Image via WikipediaDuring the Civil Rights era, many Christians in the U.S. opposed miscegenation (i.e., mixing of racial groups through cohabitation, marriage, sexual relations, etc.). In fact, anti-miscegenation laws were common in many states until 1967. Today, such laws are widely acknowledged as mistaken examples of shameful bigotry. And yet, while watching African Americans protesting the Washington DC Council's recent legalization of same-sex marriage, it struck me that precious little was learned from the Civil Rights era.
In 1967, the year of the landmark Loving v. Commonwealth of Virginia, interracial marriages were illegal in 16 states. The case involved an interracial couple from Virginia (where interracial marriage was illegal) who traveled to Washington DC to be married. Upon their return to Virginia, they were arrested and informed that their marriage license was not valid in Virginia.
What was the big deal over interracial relations? Why were two consenting adults being arrested simply for loving each other? The judge who heard Loving had the following to say:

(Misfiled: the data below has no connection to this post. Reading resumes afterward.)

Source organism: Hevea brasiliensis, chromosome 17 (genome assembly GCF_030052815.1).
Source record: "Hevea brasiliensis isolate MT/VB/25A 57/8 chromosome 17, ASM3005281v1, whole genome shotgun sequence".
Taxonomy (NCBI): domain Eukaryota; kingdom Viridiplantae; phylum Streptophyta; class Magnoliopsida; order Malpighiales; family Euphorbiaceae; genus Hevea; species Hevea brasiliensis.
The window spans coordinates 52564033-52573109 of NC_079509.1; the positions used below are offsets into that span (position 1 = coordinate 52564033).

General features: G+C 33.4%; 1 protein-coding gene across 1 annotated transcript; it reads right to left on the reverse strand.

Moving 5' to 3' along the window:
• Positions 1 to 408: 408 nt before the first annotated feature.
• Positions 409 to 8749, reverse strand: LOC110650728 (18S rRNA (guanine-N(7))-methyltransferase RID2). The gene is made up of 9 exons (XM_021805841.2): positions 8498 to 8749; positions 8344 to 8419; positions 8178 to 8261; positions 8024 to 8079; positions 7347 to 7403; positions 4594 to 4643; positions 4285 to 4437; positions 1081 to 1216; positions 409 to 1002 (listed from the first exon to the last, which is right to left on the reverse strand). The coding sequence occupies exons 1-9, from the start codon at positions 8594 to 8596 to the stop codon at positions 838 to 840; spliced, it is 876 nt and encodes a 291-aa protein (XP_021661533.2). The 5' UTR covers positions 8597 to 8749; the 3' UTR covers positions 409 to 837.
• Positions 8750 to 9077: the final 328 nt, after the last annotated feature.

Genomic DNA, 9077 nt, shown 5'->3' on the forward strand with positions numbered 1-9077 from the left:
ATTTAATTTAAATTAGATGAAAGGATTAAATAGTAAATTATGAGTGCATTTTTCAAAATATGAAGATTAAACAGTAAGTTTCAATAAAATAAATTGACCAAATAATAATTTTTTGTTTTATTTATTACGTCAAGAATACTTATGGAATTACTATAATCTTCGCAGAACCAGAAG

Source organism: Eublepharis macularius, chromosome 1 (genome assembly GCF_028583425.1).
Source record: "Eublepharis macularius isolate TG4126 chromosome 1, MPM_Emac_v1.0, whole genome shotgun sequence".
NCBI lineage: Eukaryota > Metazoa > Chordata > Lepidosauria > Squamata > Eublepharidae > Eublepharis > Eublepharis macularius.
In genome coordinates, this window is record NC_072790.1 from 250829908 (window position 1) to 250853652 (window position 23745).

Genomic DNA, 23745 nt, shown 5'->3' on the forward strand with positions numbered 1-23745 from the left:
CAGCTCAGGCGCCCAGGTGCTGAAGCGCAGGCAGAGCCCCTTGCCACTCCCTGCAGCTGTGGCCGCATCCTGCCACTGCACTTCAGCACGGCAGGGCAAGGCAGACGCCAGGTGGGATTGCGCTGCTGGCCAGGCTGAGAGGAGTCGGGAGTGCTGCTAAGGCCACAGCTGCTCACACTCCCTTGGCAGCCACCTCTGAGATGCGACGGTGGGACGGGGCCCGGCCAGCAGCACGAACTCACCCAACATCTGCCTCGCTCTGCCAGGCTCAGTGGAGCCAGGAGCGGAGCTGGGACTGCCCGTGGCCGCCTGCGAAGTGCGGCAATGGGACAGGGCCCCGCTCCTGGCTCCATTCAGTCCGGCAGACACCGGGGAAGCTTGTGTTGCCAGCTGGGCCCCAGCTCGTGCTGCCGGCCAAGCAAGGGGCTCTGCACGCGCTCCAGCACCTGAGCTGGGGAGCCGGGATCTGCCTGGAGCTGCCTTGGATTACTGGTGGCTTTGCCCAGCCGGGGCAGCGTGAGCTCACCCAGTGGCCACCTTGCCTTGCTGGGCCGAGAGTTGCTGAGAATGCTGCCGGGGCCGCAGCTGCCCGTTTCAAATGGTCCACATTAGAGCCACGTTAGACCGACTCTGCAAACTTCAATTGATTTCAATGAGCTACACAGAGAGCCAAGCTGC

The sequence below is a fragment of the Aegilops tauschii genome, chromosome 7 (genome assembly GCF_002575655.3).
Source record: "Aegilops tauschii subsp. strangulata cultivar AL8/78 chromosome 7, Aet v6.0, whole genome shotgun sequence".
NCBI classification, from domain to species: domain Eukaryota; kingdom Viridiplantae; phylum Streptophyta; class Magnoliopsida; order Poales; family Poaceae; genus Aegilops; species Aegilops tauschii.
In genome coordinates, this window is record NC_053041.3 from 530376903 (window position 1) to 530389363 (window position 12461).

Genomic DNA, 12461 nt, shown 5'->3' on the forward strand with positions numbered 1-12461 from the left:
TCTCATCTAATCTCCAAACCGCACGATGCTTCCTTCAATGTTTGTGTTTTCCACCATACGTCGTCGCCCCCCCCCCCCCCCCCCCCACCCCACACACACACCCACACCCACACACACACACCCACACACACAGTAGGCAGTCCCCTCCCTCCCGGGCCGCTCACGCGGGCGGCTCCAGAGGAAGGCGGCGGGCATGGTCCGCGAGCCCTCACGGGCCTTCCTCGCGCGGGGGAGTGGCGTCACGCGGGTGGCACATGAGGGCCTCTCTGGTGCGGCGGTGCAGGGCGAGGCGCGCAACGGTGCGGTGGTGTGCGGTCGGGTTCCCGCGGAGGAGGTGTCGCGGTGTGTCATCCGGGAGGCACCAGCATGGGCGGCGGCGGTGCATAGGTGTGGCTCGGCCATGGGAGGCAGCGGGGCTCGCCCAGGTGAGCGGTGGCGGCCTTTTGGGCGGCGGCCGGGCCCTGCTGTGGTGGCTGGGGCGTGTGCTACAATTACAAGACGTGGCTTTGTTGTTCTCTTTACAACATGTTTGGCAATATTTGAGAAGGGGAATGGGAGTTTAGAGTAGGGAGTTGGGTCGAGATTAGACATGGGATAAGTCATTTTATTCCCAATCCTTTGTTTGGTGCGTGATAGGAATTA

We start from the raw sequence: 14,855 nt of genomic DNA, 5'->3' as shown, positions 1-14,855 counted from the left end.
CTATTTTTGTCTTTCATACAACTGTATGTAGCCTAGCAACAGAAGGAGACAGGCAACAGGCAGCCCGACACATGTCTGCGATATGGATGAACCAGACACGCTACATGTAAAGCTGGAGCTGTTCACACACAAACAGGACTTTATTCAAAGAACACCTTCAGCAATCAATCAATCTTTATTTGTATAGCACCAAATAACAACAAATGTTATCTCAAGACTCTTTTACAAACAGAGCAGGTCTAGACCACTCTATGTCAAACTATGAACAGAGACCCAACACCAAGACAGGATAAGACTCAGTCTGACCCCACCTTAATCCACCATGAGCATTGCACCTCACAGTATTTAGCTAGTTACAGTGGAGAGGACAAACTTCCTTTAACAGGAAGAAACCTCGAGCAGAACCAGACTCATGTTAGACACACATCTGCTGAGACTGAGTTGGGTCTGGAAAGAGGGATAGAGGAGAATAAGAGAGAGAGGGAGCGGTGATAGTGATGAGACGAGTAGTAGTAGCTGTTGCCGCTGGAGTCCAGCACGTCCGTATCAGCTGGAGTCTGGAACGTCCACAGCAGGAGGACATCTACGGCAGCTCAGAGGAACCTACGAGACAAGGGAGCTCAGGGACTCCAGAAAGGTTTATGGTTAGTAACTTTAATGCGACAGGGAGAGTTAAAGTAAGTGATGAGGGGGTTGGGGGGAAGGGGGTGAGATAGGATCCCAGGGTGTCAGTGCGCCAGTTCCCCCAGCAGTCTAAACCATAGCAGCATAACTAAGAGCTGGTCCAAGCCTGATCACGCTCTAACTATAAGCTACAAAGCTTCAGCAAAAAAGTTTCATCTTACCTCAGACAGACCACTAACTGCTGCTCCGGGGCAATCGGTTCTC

Almighty God created the races, white, black, yellow, malay and red, and he placed them on separate continents. And but for the interference with his arrangement there would be no cause for such marriages. The fact that he separated the races shows that he did not intend for the races to mix.Sound familiar? It should. Much of the rationale used for anti-miscegenation laws then mirrors that currently used to justify opposition to same-sex marriage today. Much of the religious gibberish uttered by those bigots is now used by modern anti-gay bigots.
Those who opposed miscegenation were convinced that race mixing was an abomination in the eyes of their god. We hear the same argument today, only this time it is directed at same-sex marriage.
Is this really what was gained from the Civil Rights movement: Black Christians can now join with White Christians in spewing hate and bigotry toward another group?